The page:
“I don’t have a specific number in mind,” said Sununu, when asked how affordable the chosen developments might be. “But it really is more the affordability factor for rental units and reasonably priced rental units. We would probably lean on certain studies, demographics, average rental rates, things of that nature, to make sure that we’re meeting the supply where the demand is the greatest and I think that’s for lower-middle income families.”
A pair of approaches
New Hampshire could take two possible approaches when using federal money for housing based on the rules set out for the federal assistance funds, which come from the American Rescue Plan Act that passed Congress last year. And the state’s choice could have implications for affordability.
If the state uses the funds for direct expenses, newly updated federal guidelines state that they must be used to help either “impacted households” – those who earn less than 300 percent of the federal poverty level – or “disproportionately impacted households” – those households earning less than 185 percent of the level.
As long as the funds targeted either income demographic, the state could use them to support affordable housing projects, according to the rules.
That low-income targeted approach could benefit a broad number of towns and cities in the state. Analysis released last week by the New Hampshire Fiscal Policy Institute found that 435,200 Granite Staters earn below 300 percent of the federal poverty guidelines – or 33 percent of the state. Seventeen percent of state residents earn below 185 percent of the poverty level. This includes residents across the state, with Coos, Cheshire, and Grafton counties holding the highest proportions of lower-income residents. Rockingham and Merrimack counties hold the lowest.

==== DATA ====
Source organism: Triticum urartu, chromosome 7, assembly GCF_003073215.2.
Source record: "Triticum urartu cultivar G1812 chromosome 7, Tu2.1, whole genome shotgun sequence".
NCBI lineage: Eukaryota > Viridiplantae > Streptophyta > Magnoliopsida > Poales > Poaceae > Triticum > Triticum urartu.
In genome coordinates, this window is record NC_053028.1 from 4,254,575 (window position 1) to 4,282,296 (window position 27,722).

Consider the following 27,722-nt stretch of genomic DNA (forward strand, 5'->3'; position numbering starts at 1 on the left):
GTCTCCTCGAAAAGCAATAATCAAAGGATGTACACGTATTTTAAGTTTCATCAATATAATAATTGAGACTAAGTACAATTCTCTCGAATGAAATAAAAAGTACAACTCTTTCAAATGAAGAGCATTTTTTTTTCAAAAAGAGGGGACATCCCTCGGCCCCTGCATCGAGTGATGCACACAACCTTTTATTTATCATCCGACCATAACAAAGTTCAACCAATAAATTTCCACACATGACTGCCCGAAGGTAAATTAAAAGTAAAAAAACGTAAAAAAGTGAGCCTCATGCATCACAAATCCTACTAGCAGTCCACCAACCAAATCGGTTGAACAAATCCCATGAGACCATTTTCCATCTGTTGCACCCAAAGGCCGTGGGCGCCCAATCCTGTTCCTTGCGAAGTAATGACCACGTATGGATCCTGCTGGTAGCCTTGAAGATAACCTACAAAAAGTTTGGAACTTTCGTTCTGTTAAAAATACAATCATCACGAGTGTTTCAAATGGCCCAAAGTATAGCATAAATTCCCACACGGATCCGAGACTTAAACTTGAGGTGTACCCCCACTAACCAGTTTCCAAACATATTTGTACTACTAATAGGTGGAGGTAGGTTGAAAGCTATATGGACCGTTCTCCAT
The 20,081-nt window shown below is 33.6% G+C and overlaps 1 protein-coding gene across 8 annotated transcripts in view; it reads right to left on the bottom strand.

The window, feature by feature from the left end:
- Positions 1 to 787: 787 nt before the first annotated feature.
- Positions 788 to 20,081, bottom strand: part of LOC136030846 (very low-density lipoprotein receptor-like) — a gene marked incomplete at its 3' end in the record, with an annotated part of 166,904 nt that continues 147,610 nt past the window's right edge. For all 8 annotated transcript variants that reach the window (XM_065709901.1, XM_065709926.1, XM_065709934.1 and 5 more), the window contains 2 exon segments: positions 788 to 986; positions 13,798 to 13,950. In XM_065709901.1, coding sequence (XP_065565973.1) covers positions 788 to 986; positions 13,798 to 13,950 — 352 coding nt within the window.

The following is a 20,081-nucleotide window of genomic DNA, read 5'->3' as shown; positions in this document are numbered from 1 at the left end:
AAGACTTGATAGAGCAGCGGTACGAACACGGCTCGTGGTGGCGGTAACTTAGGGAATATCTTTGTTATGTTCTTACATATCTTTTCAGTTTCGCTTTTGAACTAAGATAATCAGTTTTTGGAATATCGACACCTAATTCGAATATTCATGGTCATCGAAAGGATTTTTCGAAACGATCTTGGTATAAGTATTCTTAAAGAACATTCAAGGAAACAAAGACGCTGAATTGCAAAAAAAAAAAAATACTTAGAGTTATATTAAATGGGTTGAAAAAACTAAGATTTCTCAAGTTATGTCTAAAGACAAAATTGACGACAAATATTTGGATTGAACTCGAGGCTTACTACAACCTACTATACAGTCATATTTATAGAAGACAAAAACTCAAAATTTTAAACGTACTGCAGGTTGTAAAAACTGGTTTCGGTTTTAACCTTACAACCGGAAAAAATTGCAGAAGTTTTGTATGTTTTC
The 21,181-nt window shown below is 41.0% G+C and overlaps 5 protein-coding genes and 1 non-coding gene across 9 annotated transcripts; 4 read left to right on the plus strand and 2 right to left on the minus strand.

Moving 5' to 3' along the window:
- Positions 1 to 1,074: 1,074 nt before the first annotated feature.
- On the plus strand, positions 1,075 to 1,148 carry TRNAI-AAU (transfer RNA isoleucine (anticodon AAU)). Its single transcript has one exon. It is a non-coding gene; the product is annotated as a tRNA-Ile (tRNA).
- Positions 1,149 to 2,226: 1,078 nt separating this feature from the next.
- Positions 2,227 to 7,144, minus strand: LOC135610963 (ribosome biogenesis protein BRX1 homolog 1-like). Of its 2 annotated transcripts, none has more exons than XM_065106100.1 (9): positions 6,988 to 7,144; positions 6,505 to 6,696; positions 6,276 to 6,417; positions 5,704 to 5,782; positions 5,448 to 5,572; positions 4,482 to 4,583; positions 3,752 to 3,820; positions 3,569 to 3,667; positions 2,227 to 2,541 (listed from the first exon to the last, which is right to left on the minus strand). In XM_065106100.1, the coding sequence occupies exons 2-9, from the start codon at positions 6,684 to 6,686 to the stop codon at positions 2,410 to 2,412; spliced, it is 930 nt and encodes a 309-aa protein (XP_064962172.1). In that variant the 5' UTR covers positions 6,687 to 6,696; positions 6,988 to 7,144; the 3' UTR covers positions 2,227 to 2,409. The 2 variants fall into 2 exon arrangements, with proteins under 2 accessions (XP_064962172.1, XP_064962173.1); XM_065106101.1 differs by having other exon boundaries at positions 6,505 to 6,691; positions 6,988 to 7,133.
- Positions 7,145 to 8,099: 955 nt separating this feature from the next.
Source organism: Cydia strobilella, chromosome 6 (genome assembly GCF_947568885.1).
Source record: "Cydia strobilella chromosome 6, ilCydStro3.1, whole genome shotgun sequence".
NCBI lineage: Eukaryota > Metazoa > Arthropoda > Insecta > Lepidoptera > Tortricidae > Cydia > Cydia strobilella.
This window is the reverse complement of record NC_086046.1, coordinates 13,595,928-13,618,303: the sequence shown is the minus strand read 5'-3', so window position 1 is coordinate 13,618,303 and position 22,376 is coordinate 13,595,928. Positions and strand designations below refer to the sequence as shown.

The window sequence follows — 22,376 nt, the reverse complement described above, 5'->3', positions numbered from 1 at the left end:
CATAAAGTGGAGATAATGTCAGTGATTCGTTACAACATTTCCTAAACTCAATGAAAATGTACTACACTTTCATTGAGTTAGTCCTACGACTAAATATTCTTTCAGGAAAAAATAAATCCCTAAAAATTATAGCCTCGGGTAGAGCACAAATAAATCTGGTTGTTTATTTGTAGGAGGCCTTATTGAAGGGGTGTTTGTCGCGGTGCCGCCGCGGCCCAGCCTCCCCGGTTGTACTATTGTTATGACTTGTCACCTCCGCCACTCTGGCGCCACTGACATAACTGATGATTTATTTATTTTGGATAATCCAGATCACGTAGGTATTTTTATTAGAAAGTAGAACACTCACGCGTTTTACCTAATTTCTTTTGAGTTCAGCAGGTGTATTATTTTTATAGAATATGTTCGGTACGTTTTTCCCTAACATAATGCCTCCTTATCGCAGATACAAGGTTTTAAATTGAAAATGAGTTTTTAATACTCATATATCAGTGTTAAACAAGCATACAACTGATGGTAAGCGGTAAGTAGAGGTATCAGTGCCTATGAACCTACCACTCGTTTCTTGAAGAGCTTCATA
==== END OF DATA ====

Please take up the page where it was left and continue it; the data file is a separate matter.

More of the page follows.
But the state has another mechanism to spend the funds: “revenue replacement.” Under that approach, the state would not face those same income limitations, noted Phil Sletten, senior policy analyst at the Fiscal Policy Institute. As long as the funds are used to compensate for expenditures that qualify as “government services,” revenue replacement allows the state to fund initiatives with more freedom, Sletten said in an interview.
“The revenue replacement dollars have more flexibility to be used for general government services than the dollars that are not revenue replacement,” Sletten said. “But the dollars would still have to be used for permissible purposes, and there are still requirements on the revenue replacement dollars as well.”
State officials have indicated the state will take that second option.